‘Awesomeness’ is an understatement to describe my visit to a very nice and calm city of Portland, on April 5th and 6th 2014. A bunch of enthusiastic and passionate people, from various parts of US and Canada, came together to discuss the future plans of Mozilla Reps to support Mozilla initiatives in North America.
This was the second time such an event was organized; the last one being in San Francisco in August 2013. Last year, there were eight attendees and this time, we had fifteen Reps from USA and Canada.
The meetup has a pretty amazing vision:
- The challenges:
The biggest challenges in the Reps program has been scaling the program, training the Reps and mentors, communicating the purpose and visibility of the program and managing the budgets. Brian and Rosana have been working closely with the everyone to list the priorities and solve the challenges.
Amazing things are to happen in future. Wait. For. It.
- l10n component missing:
Most Mozillan communities around the world have been grass-rooted by Localization. North America does not have that benefit of l10n component that the other non-English communities have. We face a unique challenge in bringing more contributors on board and then build a Mozillian community.
- ‘Hooks’ in context of North America
We need to understand where Reps fit in North America? Brian highlighted that we need to build a bridge for international communities to tell stories about Mozilla to the world. Since l10n wouldn’t quite work here, we need to find ‘hooks’ that would bring more contributors on board. Jeff Beatty found that Privacy was a big concern in his community. This made us all think of various other ‘hooks’ for North America.
The discussion was really a productive one. We found out where the ReMo program was heading towards and what are the possible areas that we need to explore and focus on in near future.
After all the discussion, Emma took over the stage to brief us about Webmaker. She talked about her experience in running local events to teach kids learn about the web. She briefly explained us about Popcorn maker, Thimble, Hackasaurus, Appmaker and Parapara.
The summary was basically that North America needed more mentors to run these kind of event and Reps could be someone who can be a Shepard community member to run Webmaker events in communities.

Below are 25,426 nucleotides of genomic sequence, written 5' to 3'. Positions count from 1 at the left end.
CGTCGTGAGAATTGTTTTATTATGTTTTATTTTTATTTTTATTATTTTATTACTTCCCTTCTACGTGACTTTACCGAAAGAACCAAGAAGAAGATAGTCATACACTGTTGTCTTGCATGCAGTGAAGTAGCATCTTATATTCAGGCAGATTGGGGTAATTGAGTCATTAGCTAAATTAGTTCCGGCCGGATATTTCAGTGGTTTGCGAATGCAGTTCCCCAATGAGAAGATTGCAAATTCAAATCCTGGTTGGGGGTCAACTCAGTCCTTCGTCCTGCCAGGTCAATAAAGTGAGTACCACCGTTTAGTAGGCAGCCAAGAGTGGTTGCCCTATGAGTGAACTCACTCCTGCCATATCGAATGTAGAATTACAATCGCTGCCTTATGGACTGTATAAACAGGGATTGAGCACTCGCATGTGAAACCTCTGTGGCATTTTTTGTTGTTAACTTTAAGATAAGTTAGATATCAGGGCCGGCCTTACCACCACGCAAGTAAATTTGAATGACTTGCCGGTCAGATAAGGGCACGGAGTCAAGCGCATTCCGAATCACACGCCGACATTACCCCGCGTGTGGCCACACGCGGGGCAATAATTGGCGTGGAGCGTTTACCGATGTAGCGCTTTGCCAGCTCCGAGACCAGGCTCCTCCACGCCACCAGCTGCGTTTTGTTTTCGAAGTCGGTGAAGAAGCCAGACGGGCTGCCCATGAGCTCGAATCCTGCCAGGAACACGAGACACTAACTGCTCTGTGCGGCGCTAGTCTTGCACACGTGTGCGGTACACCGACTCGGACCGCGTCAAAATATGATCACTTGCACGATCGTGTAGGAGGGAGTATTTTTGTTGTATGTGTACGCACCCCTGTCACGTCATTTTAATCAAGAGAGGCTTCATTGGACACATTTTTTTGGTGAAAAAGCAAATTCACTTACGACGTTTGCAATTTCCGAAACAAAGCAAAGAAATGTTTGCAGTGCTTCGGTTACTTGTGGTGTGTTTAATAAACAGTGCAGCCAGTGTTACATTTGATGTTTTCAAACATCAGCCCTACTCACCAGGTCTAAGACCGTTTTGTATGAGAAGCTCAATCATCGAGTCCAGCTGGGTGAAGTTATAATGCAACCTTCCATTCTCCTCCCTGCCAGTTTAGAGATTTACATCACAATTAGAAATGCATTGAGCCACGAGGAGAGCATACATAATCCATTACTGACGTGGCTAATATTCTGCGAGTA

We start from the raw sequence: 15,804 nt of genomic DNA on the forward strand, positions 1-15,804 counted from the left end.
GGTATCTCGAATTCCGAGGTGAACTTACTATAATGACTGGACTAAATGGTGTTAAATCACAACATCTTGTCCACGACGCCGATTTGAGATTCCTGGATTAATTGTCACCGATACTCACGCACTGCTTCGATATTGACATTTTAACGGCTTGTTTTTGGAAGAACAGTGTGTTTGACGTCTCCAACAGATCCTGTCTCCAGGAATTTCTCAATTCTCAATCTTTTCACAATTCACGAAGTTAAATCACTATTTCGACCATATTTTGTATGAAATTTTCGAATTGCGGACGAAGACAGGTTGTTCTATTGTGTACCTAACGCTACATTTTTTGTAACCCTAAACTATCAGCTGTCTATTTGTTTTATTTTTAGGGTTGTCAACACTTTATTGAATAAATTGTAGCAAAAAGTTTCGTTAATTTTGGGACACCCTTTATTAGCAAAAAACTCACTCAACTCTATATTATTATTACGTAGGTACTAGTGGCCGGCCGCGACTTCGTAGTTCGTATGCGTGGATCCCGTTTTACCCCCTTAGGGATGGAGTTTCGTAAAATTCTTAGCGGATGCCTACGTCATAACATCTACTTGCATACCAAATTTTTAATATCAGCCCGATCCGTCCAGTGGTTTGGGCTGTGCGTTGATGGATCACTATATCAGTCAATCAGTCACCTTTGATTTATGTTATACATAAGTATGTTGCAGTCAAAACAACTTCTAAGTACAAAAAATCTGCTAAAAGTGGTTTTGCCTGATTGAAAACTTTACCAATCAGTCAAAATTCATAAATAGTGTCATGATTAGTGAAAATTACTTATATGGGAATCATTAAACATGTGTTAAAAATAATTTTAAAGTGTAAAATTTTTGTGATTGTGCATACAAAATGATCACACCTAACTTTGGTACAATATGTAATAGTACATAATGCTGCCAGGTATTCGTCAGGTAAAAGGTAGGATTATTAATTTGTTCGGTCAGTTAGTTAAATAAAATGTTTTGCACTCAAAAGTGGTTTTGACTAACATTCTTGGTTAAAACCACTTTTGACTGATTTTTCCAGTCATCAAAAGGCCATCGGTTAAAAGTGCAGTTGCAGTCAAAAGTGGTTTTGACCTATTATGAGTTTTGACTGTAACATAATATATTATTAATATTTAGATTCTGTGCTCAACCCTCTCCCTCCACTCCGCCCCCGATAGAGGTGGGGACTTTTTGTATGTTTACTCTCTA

Kate has been working closely with the Student Working Group to plan and structure activities for the Firefox Student Ambassadors. She joined us online to brief us about the Firefox Student Ambassador program and the amazing things they have been doing in the past few months!
16,000 students representing Mozilla in 600 Firefox Clubs around 80 countries was the highlight. *phew*
The discussion got more interesting when she explained her plans to build and distribute custom Firefox to students. You can go through her slides for more details.
Kensie put thinking hats on each one of us to discuss the areas that we succeeded and failed in the last six months and how we can improve. Everyone agreed that the priority areas that was thought of in the last meetup had to be prioritized again. There were just too many priorities and less available resources. We needed to cut down list from 5 (University outreach, Two-Priority Cities, Community Building, Web Development and Localization) to 3 (Priority Cities, Community Building and Community WebDev).
This doesn’t mean that we will completely dismiss the other areas. We still feel that there are lot of potential in the areas that we highlighted as ‘low’ but at the moment we will gain success if the collaborative force of NA Reps will be used in the areas that we feel is gaining a lot of momentum and where our expertise lie. There was no point in prioritizing areas for the sake of it. We will continuously work to define strategies and goals in our new priorities in the upcoming months.
We began Day 2 with a fantastic diversity workshop by Lukas Blakk. It was called the Diversity Identity Core Engagement (DICE). The whole idea was to engage everyone to explore and grow diversity awareness in the Mozilla community. A massive props to Lukas for the organizing this workshop.
We ended Day 2 discussing and finalizing the Priority Cities. Portland and Toronto were decided as Priority Cities in the last meetup, but after an in-depth discussion, Portland, Vancouver and Utah won the race. The various criteria for the new priority cities were: presence of Mozillians and Reps, local tech activities, Hacker (Mozilla) Space and feasibility of travel for other Reps. We also decided action plans for the priority cities like documenting the best and worst practices for building communities, creating a baseline for community activities in priority cities (events, mozillians, staffs etc) and communicating upcoming events to the local community.
Lastly, we concluded the meetup by promising to show up again at the same place in September 2014 with some results and telling stories. The best part is that during that time, we will get to meet the people involved in the project Ascent event. A fantastic opportunity for us to meet with local people and carve the path for future development.